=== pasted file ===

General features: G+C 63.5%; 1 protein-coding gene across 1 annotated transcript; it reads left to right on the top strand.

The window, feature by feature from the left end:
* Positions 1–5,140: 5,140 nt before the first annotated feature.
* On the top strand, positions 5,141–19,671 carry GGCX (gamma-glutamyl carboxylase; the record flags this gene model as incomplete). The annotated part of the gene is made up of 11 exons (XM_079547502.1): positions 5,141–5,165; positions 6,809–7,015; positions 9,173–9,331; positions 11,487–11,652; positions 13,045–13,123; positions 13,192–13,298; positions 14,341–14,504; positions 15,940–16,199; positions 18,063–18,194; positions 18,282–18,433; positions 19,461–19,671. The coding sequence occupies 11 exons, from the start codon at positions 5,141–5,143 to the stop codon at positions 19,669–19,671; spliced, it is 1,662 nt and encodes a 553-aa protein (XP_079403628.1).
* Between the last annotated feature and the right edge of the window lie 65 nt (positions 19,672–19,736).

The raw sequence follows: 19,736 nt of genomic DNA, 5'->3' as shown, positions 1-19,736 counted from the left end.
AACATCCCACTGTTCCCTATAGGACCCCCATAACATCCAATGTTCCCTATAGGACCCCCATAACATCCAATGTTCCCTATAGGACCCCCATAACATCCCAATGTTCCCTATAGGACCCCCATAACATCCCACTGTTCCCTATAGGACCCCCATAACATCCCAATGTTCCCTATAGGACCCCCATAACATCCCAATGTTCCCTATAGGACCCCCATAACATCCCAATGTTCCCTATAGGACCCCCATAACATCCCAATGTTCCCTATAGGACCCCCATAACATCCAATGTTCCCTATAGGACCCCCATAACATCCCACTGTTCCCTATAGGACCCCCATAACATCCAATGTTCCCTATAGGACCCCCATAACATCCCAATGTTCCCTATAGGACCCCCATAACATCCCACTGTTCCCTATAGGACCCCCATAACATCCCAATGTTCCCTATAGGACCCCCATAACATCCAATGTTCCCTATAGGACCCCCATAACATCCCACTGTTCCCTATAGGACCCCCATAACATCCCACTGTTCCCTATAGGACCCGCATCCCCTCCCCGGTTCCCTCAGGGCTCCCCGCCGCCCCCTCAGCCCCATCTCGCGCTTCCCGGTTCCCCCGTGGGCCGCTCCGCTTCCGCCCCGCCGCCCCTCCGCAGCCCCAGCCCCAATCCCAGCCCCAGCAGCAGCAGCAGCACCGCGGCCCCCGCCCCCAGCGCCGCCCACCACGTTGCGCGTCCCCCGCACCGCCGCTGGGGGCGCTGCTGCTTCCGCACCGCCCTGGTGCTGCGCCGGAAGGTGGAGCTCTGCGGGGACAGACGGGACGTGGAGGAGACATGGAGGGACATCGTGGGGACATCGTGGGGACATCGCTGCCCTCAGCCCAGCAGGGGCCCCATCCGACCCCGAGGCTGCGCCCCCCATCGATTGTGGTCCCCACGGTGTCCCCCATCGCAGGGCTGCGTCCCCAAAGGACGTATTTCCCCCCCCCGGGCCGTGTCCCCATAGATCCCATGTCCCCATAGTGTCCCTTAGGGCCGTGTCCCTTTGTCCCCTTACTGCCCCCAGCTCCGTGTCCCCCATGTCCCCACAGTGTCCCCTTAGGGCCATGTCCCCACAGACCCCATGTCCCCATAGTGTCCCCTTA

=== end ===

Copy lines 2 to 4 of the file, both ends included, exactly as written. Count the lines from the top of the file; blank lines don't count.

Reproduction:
The window, feature by feature from the left end:
* Positions 1–5,140: 5,140 nt before the first annotated feature.
* On the top strand, positions 5,141–19,671 carry GGCX (gamma-glutamyl carboxylase; the record flags this gene model as incomplete). The annotated part of the gene is made up of 11 exons (XM_079547502.1): positions 5,141–5,165; positions 6,809–7,015; positions 9,173–9,331; positions 11,487–11,652; positions 13,045–13,123; positions 13,192–13,298; positions 14,341–14,504; positions 15,940–16,199; positions 18,063–18,194; positions 18,282–18,433; positions 19,461–19,671. The coding sequence occupies 11 exons, from the start codon at positions 5,141–5,143 to the stop codon at positions 19,669–19,671; spliced, it is 1,662 nt and encodes a 553-aa protein (XP_079403628.1).